877CPUs. Cayce Pollard Units. That's what Damien calls the clothing
878she wears. CPUs are either black, white, or gray, and ideally
879seem to have come into this world without human intervention.
880
881What people take for relentless minimalism is a side effect
882of too much exposure to the reactor-cores of fashion. This
883has resulted in a remorseless paring-down of what she can and
884will wear. She is, literally, allergic to fashion. She can
885only tolerate things that could have been worn, to a general
886lack of comment, during any year between 1945 and 2000. She's a
887design-free zone, a one-woman school of and whose very austerity
888periodically threatens to spawn its own cult.
889
890=head2 v5.12.2-RC1 - William Gibson, "Pattern Recognition"
891
892L<Announced on 2010-08-31 by Jesse Vincent|http://www.nntp.perl.org/group/perl.perl5.porters/2010/08/msg163670.html>
893
894The front page opens, familiar as a friend's living room. A frame-grab
895from #48 serves as backdrop, dim and almost monochrome, no characters in
896view. This is one of the sequences that generate comparisons with
897Tarkovsky. She only knows Tarkovsky from stills, really, though she did
898once fall asleep during a screening of The Stalker, going under on an
899endless pan, the camera aimed straight down, in close-up, at a puddle on
900a ruined mosaic floor. But she is not one of those who think that much
901will be gained by analysis of the maker's imagined influences. The cult
902of the footage is rife with subcults, claiming every possible influence.
903Truffaut, Peckinpah -- The Peckinpah people, among the least likely, are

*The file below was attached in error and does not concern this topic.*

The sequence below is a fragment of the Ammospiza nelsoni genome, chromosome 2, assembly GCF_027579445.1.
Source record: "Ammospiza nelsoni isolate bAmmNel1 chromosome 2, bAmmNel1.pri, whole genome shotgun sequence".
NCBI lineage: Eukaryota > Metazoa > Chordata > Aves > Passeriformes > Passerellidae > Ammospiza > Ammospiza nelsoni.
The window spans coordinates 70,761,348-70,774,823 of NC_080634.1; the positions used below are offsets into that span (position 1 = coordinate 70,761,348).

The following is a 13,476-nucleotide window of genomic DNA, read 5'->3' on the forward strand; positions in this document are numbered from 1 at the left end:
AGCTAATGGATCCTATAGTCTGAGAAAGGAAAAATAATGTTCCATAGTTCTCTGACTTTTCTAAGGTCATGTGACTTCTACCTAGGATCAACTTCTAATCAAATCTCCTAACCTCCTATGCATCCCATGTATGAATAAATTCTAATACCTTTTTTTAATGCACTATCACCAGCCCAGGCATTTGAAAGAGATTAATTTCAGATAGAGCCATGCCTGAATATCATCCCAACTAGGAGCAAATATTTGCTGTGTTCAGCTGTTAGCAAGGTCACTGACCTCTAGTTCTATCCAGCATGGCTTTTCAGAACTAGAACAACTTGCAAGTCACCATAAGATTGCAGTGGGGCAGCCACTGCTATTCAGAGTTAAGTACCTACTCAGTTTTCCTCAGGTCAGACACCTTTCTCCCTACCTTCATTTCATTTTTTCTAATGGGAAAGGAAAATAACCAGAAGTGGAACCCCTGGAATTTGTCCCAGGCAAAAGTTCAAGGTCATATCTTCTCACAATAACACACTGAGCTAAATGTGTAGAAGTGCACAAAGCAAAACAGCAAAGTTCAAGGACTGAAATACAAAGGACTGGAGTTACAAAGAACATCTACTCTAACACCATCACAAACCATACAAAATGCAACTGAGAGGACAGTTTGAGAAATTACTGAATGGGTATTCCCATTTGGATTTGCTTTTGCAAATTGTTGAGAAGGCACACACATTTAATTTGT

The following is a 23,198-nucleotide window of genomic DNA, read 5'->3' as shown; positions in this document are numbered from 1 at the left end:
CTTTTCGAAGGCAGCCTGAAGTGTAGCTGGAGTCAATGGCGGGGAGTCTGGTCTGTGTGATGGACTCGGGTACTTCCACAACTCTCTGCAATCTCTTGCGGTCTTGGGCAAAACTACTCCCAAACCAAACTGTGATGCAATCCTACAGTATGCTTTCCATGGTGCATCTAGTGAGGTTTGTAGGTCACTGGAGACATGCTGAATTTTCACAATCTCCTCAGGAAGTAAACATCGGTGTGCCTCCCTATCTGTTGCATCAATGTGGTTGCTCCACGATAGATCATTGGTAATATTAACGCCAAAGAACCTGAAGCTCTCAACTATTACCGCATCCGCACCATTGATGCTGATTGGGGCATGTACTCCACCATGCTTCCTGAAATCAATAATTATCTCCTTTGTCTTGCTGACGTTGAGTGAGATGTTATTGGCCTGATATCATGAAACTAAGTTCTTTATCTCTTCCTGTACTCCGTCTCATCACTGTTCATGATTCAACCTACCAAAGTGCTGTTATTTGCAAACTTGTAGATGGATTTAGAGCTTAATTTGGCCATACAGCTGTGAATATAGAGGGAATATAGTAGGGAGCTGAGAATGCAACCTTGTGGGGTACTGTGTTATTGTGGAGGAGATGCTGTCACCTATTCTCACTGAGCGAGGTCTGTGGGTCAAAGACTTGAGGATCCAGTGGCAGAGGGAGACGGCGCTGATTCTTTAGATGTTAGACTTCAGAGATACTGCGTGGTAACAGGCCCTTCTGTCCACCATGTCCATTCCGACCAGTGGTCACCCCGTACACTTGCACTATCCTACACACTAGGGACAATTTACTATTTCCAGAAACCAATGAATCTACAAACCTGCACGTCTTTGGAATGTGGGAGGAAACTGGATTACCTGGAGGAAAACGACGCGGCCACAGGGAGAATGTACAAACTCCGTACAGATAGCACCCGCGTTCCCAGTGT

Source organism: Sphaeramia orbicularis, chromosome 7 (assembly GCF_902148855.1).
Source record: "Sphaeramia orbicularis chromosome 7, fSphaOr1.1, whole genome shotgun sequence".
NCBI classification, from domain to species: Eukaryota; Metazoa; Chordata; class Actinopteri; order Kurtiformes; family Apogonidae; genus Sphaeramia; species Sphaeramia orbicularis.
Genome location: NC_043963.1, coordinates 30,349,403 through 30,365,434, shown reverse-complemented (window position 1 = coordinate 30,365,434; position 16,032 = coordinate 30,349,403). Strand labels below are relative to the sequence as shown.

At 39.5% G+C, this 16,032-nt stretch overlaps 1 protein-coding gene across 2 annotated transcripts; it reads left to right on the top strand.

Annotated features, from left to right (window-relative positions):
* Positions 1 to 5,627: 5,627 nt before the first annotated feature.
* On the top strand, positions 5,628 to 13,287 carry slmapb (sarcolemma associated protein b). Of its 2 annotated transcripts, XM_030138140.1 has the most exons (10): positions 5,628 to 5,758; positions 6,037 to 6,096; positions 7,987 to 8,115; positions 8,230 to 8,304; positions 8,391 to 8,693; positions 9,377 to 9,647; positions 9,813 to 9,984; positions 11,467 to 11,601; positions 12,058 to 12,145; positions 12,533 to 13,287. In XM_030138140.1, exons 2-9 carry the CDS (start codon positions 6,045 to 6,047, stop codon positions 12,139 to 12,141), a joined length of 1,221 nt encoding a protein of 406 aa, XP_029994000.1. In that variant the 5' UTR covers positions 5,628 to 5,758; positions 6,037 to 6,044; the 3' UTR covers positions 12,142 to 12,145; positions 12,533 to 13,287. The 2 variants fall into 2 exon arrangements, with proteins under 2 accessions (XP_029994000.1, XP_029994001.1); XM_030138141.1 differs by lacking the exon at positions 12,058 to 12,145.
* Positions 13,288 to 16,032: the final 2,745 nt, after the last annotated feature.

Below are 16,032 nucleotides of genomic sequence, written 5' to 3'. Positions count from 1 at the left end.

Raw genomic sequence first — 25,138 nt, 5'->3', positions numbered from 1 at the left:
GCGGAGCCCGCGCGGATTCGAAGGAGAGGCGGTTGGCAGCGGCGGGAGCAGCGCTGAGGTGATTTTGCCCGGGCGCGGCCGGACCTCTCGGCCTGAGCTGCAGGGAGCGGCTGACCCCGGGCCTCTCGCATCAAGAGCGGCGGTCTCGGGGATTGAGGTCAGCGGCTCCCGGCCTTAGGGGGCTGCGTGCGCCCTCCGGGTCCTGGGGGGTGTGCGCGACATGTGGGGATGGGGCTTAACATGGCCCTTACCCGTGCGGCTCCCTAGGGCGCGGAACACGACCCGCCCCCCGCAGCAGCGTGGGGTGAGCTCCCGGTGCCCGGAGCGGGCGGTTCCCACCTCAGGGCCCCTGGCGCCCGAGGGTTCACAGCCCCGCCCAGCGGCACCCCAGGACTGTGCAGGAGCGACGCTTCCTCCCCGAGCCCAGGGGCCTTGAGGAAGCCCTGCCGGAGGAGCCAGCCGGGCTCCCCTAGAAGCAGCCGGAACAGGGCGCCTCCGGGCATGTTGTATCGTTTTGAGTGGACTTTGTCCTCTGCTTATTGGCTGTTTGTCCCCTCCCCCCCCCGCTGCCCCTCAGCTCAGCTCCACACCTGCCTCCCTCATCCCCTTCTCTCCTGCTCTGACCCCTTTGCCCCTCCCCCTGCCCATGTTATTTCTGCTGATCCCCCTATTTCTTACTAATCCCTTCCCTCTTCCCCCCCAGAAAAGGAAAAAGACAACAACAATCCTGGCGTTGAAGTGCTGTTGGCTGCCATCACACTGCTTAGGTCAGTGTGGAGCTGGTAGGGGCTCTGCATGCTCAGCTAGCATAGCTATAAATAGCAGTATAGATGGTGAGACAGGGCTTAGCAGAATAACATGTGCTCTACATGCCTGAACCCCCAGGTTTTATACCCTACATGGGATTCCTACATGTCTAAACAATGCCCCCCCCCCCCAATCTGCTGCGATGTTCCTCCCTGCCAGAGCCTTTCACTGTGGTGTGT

904still waiting for the guns to be drawn.
905
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906=head2 v5.12.1 - Kurt Vonnegut, "Cat's Cradle"
907
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908L<Announced on 2010-05-16 by Jesse Vincent|http://www.nntp.perl.org/group/perl.perl5.porters/2010/05/msg160109.html>
909
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910"Now suppose," chortled Dr. Breed, enjoying himself, "that there were
911many possible ways in which water could crystallize, could freeze.
d517a16a
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912Suppose that the sort of ice we skate upon and put into highballs --
913what we might call ice-one -- is only one of several types of ice.
4363636d
DG
914Suppose water always froze as ice-one on Earth because it had never
915had a seed to teach it how to form ice-two, ice-three, ice-four
916...? And suppose," he rapped on his desk with his old hand again,
d517a16a
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917"that there were one form, which we will call ice-nine -- a crystal as
918hard as this desk -- with a melting point of, let us say, one-hundred
4363636d
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919degrees Fahrenheit, or, better still, a melting point of one-hundred-
920and-thirty degrees."
921
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922=head2 v5.12.1-RC2 - Kurt Vonnegut, "Cat's Cradle"
923
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924L<Announced on 2010-05-13 by Jesse Vincent|http://www.nntp.perl.org/group/perl.perl5.porters/2010/05/msg160066.html>